Sleep It Off
In many ways, sleep remains one of the last frontiers. It’s largely unknown territory. Even though we spend a full third of our lives in this unconscious state, we know relatively little about this mysterious state of being. What’s it for? Why is it so important? Do I really need to spend seven to nine hours every day sleeping?
The answers are: We’re still learning; we’re not sure, but we know for certain it’s utterly essential, and yes; you really need to spend about eight out of every 24 hours sleeping. In some ways it’s easier to say what happens when we don’t sleep. Sleep deprivation has repeatedly been shown to lead to all kinds of health problems. In fact, sleep deprivation is so damaging, and unpleasant, it’s been used as a form of torture.
When we don’t get enough sleep, the body goes into a tailspin. The ability to regulate body temperature begins to falter, causing odd sensations of hot flashes and shivers throughout the day. The immune system weakens. Inflammation increases. Appetite control changes, and brain function suffers. Lessons learned during the day may not be retained, since “memory consolidation” appears to be an important function of sleep. People who are sleep deprived lose the ability to reason and think clearly, and their reaction times suffer. And that’s just the beginning. Sleep loss is linked to everything from high blood pressure, to a greater risk of anxiety and depression, to a greater likelihood that one will develop cancer.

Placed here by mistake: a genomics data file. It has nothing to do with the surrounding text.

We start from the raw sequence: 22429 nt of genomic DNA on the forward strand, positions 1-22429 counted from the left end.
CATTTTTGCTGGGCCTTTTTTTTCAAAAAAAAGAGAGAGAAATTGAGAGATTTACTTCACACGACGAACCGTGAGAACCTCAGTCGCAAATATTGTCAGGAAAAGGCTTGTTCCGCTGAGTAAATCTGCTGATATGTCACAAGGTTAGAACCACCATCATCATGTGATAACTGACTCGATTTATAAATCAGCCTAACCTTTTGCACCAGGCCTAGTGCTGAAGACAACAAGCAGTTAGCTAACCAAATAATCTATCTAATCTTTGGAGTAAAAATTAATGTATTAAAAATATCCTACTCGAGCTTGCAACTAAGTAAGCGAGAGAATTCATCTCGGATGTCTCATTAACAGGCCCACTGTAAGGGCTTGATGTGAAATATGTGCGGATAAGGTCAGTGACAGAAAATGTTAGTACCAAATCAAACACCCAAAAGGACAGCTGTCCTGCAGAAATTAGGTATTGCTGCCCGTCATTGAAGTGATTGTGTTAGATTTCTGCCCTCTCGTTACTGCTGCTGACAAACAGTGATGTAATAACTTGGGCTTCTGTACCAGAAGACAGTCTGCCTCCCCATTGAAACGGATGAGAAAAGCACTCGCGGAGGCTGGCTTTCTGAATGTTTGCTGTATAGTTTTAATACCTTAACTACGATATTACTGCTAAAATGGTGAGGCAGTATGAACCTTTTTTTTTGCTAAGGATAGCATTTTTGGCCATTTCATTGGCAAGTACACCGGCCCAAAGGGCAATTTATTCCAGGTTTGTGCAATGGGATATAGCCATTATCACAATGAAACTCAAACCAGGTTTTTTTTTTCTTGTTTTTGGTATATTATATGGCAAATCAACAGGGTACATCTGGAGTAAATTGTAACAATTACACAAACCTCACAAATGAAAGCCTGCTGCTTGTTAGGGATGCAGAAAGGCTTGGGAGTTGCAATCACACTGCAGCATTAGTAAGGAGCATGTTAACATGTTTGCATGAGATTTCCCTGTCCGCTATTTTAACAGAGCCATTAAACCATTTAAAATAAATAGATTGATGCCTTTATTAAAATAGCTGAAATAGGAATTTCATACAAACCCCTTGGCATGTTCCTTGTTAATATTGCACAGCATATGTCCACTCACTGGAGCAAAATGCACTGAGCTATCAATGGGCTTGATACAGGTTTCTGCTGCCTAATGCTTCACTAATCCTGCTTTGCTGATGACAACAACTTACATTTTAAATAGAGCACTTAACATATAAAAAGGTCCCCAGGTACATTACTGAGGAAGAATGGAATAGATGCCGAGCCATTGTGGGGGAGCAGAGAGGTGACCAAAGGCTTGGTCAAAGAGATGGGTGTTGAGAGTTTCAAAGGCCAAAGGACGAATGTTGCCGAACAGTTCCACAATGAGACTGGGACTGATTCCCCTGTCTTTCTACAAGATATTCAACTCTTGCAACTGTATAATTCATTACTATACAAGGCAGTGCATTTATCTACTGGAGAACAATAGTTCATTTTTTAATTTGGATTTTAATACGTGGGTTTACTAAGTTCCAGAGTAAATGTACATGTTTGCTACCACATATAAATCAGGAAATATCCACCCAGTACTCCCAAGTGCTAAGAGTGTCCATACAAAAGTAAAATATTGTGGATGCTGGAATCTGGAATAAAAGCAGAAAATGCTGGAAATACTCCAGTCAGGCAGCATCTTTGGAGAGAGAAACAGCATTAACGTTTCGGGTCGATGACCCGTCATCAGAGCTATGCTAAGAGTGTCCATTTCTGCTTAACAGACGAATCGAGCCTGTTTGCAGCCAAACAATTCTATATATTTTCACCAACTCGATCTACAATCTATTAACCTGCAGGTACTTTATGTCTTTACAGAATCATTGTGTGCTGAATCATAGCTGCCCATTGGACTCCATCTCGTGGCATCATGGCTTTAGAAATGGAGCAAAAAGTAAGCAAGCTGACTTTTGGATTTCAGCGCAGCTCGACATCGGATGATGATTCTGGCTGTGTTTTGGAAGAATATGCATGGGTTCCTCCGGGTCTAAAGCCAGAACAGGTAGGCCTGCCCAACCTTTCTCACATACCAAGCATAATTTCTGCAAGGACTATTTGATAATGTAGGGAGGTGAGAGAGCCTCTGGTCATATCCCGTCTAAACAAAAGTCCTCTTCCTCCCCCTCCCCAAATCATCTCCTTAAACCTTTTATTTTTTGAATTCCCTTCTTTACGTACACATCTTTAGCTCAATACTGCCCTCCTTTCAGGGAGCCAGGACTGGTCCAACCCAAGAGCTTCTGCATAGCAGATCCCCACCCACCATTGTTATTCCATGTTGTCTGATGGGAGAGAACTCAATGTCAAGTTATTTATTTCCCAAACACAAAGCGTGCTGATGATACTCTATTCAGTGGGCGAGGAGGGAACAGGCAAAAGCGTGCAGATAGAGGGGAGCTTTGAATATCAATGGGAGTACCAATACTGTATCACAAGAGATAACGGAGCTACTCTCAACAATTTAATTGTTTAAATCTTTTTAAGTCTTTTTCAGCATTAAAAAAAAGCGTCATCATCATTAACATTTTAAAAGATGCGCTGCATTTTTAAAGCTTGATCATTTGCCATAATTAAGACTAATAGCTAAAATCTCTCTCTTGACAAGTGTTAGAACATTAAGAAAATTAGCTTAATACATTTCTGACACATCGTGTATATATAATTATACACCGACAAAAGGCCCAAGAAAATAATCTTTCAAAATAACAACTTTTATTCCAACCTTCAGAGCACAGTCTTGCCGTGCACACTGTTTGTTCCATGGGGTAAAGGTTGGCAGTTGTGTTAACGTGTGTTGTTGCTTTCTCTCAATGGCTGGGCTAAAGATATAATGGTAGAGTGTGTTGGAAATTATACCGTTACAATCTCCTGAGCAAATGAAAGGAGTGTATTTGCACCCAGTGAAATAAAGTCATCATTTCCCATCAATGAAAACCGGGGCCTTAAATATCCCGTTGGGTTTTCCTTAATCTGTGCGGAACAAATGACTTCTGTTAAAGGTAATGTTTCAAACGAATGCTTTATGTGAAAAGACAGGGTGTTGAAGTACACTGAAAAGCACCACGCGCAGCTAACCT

Countless Americans struggle with ordinary day-to-day sleep deprivation—resulting from spending too few hours asleep each night. It’s been estimated to contribute substantially to things like automobile accidents, and workplace accidents, not to mention lost productivity and poor work performance. Whether it’s your dentist or the pilot of the jet you may be flying on, the last thing you want is for one of these professionals to show up for work sleep deprived. Yet, all too often, people slog through life in a perpetual state of sleep deficit.
Scientists note that many important repair and maintenance functions take place during sleep. While it might seem that sleep is a time for the brain to “turn off,” nothing could be further from the truth. In fact, during the recurring rapid eye movement (REM) phase of sleep, there’s substantial activity going on, similar to that experienced while awake. This is dream sleep—another mystery. We’re not sure why the brain “plays movies” in our heads while we sleep, but we know that even this aspect of sleep is crucial. Many people say they don’t dream. While it may be true that they don’t remember their dreams, it’s almost certain that they dream just as often as the rest of us.
Check back tomorrow. I’ll discuss some strategies to enhance healthful sleep naturally.
Halson SL1. Sleep in elite athletes and nutritional interventions to enhance sleep. Sports Med. 2014 May;44 Suppl 1:S13-23. doi: 10.1007/s40279-014-0147-0.
Ingram LA, Simpson RJ, et al. Sleep disruption and its effect on lymphocyte redeployment following an acute bout of exercise. Brain Behav Immun. 2015 Jan 9. pii: S0889-1591(14)00607-2. doi: 10.1016/j.bbi.2014.12.018. [Epub ahead of print]